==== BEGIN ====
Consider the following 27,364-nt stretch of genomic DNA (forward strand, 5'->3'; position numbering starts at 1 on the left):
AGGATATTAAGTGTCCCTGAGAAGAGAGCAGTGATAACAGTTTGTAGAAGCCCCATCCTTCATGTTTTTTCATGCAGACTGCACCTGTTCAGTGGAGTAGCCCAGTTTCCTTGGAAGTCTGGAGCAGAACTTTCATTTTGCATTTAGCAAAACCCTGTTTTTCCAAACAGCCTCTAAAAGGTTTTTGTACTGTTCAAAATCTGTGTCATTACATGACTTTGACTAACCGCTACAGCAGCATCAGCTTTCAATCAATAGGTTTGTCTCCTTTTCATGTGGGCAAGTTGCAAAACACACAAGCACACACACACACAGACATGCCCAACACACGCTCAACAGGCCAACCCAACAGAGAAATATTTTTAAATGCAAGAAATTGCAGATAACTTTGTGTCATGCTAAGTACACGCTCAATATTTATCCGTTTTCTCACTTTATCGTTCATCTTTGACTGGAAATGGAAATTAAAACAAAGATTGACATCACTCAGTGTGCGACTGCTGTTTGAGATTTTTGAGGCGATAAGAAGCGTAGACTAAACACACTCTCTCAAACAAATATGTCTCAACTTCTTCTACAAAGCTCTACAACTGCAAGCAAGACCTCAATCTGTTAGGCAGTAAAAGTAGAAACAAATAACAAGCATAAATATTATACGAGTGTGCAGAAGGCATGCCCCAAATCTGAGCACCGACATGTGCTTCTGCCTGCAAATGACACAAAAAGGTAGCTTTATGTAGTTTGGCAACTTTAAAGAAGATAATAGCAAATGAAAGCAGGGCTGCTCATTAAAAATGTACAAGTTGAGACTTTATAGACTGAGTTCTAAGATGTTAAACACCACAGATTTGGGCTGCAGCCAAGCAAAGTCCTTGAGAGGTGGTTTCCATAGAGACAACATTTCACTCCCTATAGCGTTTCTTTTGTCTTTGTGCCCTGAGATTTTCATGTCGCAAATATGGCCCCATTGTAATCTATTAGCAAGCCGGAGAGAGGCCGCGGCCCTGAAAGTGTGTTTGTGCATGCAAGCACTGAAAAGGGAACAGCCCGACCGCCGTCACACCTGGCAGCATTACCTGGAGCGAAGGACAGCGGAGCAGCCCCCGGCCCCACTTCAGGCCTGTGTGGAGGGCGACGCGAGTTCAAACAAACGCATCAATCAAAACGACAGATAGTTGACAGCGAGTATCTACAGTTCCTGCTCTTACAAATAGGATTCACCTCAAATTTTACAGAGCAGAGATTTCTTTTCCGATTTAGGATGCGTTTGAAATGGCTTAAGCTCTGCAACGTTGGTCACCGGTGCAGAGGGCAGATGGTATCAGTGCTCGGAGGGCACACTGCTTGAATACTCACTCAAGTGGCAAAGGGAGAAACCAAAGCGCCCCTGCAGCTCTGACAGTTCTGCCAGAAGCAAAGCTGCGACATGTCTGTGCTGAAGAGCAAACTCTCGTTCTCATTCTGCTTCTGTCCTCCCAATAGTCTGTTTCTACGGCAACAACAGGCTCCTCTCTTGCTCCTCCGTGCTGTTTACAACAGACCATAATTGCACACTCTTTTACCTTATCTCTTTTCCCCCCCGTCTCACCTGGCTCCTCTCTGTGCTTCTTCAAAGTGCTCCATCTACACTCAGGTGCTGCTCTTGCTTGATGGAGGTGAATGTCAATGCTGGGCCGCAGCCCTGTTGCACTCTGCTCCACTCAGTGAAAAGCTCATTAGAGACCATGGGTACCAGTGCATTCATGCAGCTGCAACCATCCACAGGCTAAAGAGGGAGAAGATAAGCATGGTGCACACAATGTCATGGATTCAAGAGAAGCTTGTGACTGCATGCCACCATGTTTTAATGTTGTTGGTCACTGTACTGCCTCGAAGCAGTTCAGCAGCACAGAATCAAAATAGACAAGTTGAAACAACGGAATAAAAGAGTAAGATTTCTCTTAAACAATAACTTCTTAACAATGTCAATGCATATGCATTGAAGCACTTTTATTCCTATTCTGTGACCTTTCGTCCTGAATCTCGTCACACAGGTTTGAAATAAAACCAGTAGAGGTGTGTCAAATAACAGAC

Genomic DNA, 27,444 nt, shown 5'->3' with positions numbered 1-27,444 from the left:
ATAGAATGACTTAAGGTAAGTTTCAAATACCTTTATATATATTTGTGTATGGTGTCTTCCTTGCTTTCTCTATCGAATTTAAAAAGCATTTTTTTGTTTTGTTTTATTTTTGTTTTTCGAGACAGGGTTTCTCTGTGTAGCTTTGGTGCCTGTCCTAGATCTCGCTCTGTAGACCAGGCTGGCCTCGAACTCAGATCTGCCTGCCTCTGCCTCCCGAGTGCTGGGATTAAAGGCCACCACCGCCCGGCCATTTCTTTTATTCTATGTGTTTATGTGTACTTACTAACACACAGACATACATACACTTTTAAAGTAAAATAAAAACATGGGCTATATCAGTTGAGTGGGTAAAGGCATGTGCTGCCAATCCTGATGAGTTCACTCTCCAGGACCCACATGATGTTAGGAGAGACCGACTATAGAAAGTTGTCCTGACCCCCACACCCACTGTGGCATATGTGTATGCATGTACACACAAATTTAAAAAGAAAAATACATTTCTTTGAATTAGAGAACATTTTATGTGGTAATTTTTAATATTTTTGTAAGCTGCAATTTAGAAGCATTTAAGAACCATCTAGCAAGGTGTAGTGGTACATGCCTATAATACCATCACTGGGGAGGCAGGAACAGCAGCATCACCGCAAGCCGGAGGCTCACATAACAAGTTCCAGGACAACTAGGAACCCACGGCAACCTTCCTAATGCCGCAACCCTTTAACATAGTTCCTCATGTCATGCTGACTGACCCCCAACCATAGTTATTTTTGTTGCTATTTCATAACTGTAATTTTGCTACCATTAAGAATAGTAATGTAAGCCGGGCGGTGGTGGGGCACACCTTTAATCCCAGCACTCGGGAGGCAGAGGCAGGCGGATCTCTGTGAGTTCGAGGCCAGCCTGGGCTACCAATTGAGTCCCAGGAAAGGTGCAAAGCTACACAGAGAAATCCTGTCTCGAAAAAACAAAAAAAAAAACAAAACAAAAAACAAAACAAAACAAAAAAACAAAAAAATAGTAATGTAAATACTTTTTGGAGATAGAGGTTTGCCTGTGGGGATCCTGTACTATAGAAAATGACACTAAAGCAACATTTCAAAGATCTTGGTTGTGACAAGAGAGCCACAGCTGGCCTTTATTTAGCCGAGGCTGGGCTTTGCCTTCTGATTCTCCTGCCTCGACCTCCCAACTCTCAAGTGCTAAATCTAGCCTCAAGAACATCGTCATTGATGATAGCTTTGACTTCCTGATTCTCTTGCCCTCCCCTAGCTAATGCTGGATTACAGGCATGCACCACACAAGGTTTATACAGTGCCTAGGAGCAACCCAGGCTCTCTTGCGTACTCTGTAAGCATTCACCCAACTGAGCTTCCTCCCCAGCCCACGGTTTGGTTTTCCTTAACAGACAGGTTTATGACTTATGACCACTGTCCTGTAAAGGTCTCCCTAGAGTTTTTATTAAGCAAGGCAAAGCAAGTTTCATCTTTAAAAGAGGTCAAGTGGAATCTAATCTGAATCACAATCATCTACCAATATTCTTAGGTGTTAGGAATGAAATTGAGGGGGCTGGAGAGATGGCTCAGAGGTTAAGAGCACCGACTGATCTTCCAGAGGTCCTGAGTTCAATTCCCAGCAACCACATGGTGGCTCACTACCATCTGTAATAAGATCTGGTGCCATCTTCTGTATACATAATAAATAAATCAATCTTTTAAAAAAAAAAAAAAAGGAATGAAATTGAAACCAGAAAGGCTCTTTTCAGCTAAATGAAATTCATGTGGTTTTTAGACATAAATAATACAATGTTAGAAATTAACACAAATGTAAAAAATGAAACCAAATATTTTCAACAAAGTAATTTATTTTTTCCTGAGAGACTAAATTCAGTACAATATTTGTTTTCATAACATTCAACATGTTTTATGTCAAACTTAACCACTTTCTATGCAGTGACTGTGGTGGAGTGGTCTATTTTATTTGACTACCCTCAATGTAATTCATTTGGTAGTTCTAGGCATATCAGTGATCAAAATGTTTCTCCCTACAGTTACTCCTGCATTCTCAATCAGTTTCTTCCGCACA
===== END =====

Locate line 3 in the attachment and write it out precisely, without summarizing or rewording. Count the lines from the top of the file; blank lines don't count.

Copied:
Genomic DNA, 27,444 nt, shown 5'->3' with positions numbered 1-27,444 from the left: